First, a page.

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4.2 Conflict and partnership

Whatever the professional setting of their practice, social workers are likely to be working with service users from a diverse range of cultures and backgrounds. As noted above, it is part of their responsibility as practitioners to respect and value social diversity and to work with service users in a way that recognises and builds on their strengths. This can be difficult to do in the context of the legislation. At this point, however, we want you to start to think about how practitioners c
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4.1 Unit themes and social work values

The next activity asks you to consider the relationship between the unit themes and value requirements for social care workers set out below.

Activity 4 Unit themes and social work values

0 hours 20 minutes
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1.5 Accountability

Social workers have to act within the law and can be called upon to justify their actions to courts and managers as well as to service users. The law can define a worker's accountability in some detail. Furthermore, service users have a right to complain. Social workers are also employees and thus can be called upon to justify their actions to their line management and agency; this will be outlined by their agency requirements.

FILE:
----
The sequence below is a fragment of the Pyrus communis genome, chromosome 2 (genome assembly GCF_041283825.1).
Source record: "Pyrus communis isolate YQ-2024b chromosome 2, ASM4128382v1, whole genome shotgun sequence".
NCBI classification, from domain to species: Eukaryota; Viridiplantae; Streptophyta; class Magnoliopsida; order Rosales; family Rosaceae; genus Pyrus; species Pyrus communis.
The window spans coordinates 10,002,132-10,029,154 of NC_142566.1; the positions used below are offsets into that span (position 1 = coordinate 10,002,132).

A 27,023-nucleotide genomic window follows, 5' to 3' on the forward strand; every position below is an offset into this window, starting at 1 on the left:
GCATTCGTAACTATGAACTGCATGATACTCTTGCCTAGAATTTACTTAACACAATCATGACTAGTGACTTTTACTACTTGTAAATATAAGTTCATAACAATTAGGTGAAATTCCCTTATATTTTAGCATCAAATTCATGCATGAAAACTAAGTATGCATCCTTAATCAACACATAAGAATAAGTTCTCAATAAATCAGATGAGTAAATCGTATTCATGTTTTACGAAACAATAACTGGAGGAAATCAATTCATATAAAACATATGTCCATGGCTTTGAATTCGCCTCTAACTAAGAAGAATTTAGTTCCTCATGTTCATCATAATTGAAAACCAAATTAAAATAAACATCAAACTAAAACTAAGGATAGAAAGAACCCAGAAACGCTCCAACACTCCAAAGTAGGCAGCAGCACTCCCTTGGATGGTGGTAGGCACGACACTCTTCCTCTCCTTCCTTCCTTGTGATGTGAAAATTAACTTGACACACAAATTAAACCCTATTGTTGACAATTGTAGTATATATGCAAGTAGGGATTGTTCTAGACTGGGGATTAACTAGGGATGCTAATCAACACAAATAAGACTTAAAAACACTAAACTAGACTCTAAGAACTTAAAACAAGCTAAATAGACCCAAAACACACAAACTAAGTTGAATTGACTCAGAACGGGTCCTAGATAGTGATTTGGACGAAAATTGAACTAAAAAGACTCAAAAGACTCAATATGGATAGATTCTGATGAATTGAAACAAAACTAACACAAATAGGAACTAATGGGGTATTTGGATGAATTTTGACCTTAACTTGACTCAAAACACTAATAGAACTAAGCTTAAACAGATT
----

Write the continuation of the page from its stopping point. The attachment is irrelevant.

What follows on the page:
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1.4 Rights

Rights is a word that is used in different ways. Lawyers use it to indicate that a person is entitled to something, for example not to be dismissed unfairly from their job or to sue for damages if they have been sold faulty goods. Others sometimes talk of rights when they are making a moral claim, for example that they ought to be allowed to demonstrate or that a particular law is unjust or unfair. In this unit we use rights primarily in the first sense, i.e. when we are talking about the act
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1.3 Empowerment and anti-oppressive practice

Empowerment can be defined as enabling service users to take action to improve their lives. From the point of view of service users, practitioners are often in positions of considerable power, particularly where decisions are being made about the delivery of services and around intervention in people's lives. To practise empowerment, social workers will need to focus on working with service users to engage them in the problem-solving process. Empowerment is linked with anti-oppressive practic